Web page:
Oh, my goodness, I can't describe my excitement for using this, the core curriculum for our next year, starting in a couple weeks! Let me describe what it is. Geography Matters publishes this all-in-one curriculum for 3rd through 5th grade, with supplements available for higher middle school grades. In these two volumes, called Paths of Exploration, there are six units- Columbus, Jamestown, Pilgrim, Daniel Boone, Lewis and Clark, and the Oregon Trail. After this year, there are TWO more year long packages also, explaining more of our country's founding, etc. If this year goes well, if the curriculum works well with the way we operate our homeschool, if the kids like the lessons enough, we will continue on using the Trail Guide to Learning series.
So, for each of the six units there are 6 lessons split up into a week for each lesson. I do think six weeks for each unit is a little too long for studying ONE thing, although, it really isn't just studying all about Columbus or Jamestown, but the reading lasts that long about that certain subject. Here are a few reasons why this curriculum jumped out at me:
1. All In One: although it is all-in-one, and includes reading, writing, critical thinking, geography, history, art, science, and more, I don't think it is enough in certain areas- such as science. It could be enough for some families, but for us, no. Also, I enjoy so many other books and plans and ideas, I end up adding to this, but it is easy to add to and take away from.
2. The set up of lesson plans: simple, broken down well, appropriate for several grades.
3. The lesson plans themselves: wonderful thinking ideas are encouraged, a natural learning is implemented, and the sequence and rhythm are efficient
4. The series of subjects studied: I feel they are perfect for a third grader and a first grader, to learn together, or review, as in Ella's case.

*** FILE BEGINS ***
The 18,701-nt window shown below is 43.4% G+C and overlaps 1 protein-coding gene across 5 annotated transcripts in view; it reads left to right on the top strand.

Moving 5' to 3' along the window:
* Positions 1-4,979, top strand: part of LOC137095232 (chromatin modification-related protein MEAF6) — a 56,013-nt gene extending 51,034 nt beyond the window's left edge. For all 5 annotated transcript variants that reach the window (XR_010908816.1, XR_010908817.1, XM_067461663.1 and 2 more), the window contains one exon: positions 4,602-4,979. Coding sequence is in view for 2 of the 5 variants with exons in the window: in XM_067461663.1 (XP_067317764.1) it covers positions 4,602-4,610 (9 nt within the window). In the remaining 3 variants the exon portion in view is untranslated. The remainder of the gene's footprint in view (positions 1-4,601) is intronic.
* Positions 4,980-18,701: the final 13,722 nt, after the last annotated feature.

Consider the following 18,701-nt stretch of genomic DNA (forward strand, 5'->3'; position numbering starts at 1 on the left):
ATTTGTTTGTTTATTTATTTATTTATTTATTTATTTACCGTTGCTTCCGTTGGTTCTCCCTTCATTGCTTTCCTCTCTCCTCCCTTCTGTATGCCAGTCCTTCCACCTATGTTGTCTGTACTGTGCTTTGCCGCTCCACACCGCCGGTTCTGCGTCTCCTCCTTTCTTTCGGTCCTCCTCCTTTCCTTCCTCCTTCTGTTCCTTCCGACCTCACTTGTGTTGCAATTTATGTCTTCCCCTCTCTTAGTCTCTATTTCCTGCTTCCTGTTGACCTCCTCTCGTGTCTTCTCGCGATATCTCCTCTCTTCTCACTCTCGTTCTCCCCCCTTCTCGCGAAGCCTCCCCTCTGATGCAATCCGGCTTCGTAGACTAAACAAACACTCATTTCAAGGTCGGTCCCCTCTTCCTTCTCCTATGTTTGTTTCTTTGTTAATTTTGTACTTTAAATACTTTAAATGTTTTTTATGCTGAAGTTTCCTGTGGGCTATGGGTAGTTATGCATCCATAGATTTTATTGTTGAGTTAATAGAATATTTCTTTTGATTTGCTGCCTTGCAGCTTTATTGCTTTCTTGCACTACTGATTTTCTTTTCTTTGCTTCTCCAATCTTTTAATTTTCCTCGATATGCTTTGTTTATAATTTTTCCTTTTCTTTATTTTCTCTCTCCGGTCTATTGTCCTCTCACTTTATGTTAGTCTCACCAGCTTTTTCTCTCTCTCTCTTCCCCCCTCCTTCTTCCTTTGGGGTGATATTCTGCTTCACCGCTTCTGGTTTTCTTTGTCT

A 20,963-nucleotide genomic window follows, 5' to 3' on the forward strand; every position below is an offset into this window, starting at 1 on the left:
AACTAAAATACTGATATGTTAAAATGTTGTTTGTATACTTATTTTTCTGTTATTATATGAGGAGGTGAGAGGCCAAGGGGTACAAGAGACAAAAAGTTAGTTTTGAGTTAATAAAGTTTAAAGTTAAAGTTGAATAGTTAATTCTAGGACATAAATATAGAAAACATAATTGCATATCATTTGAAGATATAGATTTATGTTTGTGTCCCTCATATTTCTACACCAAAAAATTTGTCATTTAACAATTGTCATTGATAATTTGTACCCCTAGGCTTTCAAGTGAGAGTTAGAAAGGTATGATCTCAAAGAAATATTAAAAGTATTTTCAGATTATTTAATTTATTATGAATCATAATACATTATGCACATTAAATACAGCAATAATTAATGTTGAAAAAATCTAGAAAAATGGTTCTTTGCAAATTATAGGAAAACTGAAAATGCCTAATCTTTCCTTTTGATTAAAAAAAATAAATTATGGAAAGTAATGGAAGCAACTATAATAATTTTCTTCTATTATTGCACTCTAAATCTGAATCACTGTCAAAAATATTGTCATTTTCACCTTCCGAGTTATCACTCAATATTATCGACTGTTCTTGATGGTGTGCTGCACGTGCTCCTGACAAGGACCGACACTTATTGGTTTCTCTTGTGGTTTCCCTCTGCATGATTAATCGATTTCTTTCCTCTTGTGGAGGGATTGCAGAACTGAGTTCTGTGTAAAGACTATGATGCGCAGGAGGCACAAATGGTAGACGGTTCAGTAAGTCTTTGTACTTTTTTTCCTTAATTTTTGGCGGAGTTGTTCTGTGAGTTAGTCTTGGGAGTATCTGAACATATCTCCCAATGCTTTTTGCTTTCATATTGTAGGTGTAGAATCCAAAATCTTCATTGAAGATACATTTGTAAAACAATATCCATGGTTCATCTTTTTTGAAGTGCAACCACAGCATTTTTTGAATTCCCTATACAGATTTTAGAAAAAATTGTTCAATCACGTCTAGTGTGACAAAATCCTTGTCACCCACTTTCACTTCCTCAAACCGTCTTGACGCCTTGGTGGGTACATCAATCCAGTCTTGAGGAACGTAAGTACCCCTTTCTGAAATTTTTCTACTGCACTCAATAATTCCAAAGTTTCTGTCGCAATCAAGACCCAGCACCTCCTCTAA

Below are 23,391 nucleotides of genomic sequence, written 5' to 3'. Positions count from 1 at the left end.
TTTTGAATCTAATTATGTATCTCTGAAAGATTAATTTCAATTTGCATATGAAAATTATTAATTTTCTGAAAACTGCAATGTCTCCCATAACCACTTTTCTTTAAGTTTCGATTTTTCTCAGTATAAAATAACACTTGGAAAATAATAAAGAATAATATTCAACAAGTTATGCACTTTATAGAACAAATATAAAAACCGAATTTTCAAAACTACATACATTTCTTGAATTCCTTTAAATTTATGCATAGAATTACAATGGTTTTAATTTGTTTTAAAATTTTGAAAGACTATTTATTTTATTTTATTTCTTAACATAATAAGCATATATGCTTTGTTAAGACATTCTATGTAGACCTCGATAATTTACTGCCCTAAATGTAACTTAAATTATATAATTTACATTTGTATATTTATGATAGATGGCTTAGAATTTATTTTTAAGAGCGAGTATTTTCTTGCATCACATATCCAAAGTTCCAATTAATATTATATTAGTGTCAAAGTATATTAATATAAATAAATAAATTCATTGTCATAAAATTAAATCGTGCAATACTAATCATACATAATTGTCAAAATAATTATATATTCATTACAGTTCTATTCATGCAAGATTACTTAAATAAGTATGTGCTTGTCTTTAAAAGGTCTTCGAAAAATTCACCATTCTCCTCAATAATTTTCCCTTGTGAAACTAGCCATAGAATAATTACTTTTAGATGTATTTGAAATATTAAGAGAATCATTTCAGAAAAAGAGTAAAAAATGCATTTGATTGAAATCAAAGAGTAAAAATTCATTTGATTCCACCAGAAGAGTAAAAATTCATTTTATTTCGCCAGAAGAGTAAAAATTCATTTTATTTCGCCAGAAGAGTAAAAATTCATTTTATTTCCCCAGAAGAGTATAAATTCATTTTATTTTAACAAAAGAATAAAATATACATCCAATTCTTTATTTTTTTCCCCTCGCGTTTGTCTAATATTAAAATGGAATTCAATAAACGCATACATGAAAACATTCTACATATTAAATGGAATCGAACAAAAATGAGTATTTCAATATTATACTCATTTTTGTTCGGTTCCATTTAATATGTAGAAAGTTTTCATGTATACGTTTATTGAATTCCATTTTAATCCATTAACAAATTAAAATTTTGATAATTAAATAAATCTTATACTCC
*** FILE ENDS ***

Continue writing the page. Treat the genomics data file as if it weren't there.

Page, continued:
5. It is loosely based around literature, and living books, which is important in my view of a well rounded education. Here is a VERY quick rough run-down on what we will work on from this particular unit:
The very first week of the first unit, Columbus, we will have begun reading at least two books, become reacquainted with the compass and globe as a review, take an imaginary trip, draw maps, create rug designs, work with a Venn Diagram, draw, and journal- and more! The second week, more map skills are studied, as well as oceans, and the art of labeling on maps, explorer investigation, and lots of sentence skills reviewed. In the third lesson, we study ships, more globe skills and definitions, cloud observation, and dictionary skills. The fourth lesson involves climate map exercises, comparing information, poetry reading, planet study, shading lesson, sun experiment, and antonyms. The fifth lesson, we continue on with some space study, with the sun and star observation, poetry writing, star map making, myths, animal studies, drawing and tracing. The next lesson introduces studies of the moon and and more explorers, and preparing for a presentation. At the end of each unit are enrichment activities, suggested videos or books, and games. A very full unit, indeed!
I think it very interesting that in the second half of this curriculum we will use the Boy Scout Handbook from the beginning of the 1900s! Also, the North American wildlife guide is a beautiful, packed book of information for your child to experience. I found myself constantly pulling the books out for this study. As we begin and go deeper into Paths of Exploration, I will be sure to check back here and relay our thoughts, for as it a newer package out there, it can be hard to get a feel for what it is like for your own family.